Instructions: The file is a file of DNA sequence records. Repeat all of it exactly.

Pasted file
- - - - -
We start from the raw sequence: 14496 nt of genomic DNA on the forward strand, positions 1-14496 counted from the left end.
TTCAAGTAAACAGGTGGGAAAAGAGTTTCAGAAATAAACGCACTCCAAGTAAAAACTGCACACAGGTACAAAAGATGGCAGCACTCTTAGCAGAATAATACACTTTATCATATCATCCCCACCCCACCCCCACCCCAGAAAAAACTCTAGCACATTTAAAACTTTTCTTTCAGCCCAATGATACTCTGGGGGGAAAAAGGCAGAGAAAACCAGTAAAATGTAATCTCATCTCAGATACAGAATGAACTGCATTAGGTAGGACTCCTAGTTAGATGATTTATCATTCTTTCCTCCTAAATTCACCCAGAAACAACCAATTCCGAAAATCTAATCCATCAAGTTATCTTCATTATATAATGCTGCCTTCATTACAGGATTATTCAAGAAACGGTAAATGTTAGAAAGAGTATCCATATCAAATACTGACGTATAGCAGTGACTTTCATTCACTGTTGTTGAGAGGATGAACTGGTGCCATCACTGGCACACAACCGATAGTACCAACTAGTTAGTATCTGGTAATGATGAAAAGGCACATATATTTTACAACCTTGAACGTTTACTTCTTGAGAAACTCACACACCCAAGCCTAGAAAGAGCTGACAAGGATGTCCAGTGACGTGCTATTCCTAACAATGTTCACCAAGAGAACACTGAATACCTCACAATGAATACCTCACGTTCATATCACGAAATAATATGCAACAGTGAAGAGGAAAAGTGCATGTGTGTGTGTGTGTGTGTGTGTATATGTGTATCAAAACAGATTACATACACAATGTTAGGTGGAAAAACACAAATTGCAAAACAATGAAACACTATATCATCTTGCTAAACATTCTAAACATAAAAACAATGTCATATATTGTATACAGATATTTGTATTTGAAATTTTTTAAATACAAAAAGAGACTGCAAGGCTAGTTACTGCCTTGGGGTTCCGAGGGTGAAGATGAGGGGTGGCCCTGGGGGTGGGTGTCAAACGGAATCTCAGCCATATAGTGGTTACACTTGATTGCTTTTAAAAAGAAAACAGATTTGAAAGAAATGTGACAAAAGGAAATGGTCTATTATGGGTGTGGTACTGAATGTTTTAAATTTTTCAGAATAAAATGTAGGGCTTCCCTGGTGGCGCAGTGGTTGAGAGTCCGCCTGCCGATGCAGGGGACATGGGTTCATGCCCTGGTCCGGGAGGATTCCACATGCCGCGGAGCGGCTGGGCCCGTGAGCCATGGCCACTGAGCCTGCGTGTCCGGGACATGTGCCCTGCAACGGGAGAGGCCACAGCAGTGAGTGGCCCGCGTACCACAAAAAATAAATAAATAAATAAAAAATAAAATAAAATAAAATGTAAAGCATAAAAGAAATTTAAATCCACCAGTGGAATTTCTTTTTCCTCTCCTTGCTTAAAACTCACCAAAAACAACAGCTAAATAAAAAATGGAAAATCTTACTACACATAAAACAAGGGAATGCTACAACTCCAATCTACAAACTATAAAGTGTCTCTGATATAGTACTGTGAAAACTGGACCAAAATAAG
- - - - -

We start from the raw sequence: 14496 nt of genomic DNA on the forward strand, positions 1-14496 counted from the left end.
TTCAAGTAAACAGGTGGGAAAAGAGTTTCAGAAATAAACGCACTCCAAGTAAAAACTGCACACAGGTACAAAAGATGGCAGCACTCTTAGCAGAATAATACACTTTATCATATCATCCCCACCCCACCCCCACCCCAGAAAAAACTCTAGCACATTTAAAACTTTTCTTTCAGCCCAATGATACTCTGGGGGGAAAAAGGCAGAGAAAACCAGTAAAATGTAATCTCATCTCAGATACAGAATGAACTGCATTAGGTAGGACTCCTAGTTAGATGATTTATCATTCTTTCCTCCTAAATTCACCCAGAAACAACCAATTCCGAAAATCTAATCCATCAAGTTATCTTCATTATATAATGCTGCCTTCATTACAGGATTATTCAAGAAACGGTAAATGTTAGAAAGAGTATCCATATCAAATACTGACGTATAGCAGTGACTTTCATTCACTGTTGTTGAGAGGATGAACTGGTGCCATCACTGGCACACAACCGATAGTACCAACTAGTTAGTATCTGGTAATGATGAAAAGGCACATATATTTTACAACCTTGAACGTTTACTTCTTGAGAAACTCACACACCCAAGCCTAGAAAGAGCTGACAAGGATGTCCAGTGACGTGCTATTCCTAACAATGTTCACCAAGAGAACACTGAATACCTCACAATGAATACCTCACGTTCATATCACGAAATAATATGCAACAGTGAAGAGGAAAAGTGCATGTGTGTGTGTGTGTGTGTGTGTATATGTGTATCAAAACAGATTACATACACAATGTTAGGTGGAAAAACACAAATTGCAAAACAATGAAACACTATATCATCTTGCTAAACATTCTAAACATAAAAACAATGTCATATATTGTATACAGATATTTGTATTTGAAATTTTTTAAATACAAAAAGAGACTGCAAGGCTAGTTACTGCCTTGGGGTTCCGAGGGTGAAGATGAGGGGTGGCCCTGGGGGTGGGTGTCAAACGGAATCTCAGCCATATAGTGGTTACACTTGATTGCTTTTAAAAAGAAAACAGATTTGAAAGAAATGTGACAAAAGGAAATGGTCTATTATGGGTGTGGTACTGAATGTTTTAAATTTTTCAGAATAAAATGTAGGGCTTCCCTGGTGGCGCAGTGGTTGAGAGTCCGCCTGCCGATGCAGGGGACATGGGTTCATGCCCTGGTCCGGGAGGATTCCACATGCCGCGGAGCGGCTGGGCCCGTGAGCCATGGCCACTGAGCCTGCGTGTCCGGGACATGTGCCCTGCAACGGGAGAGGCCACAGCAGTGAGTGGCCCGCGTACCACAAAAAATAAATAAATAAATAAAAAATAAAATAAAATAAAATGTAAAGCATAAAAGAAATTTAAATCCACCAGTGGAATTTCTTTTTCCTCTCCTTGCTTAAAACTCACCAAAAACAACAGCTAAATAAAAAATGGAAAATCTTACTACACATAAAACAAGGGAATGCTACAACTCCAATCTACAAACTATAAAGTGTCTCTGATATAGTACTGTGAAAACTGGACCAAAATAAG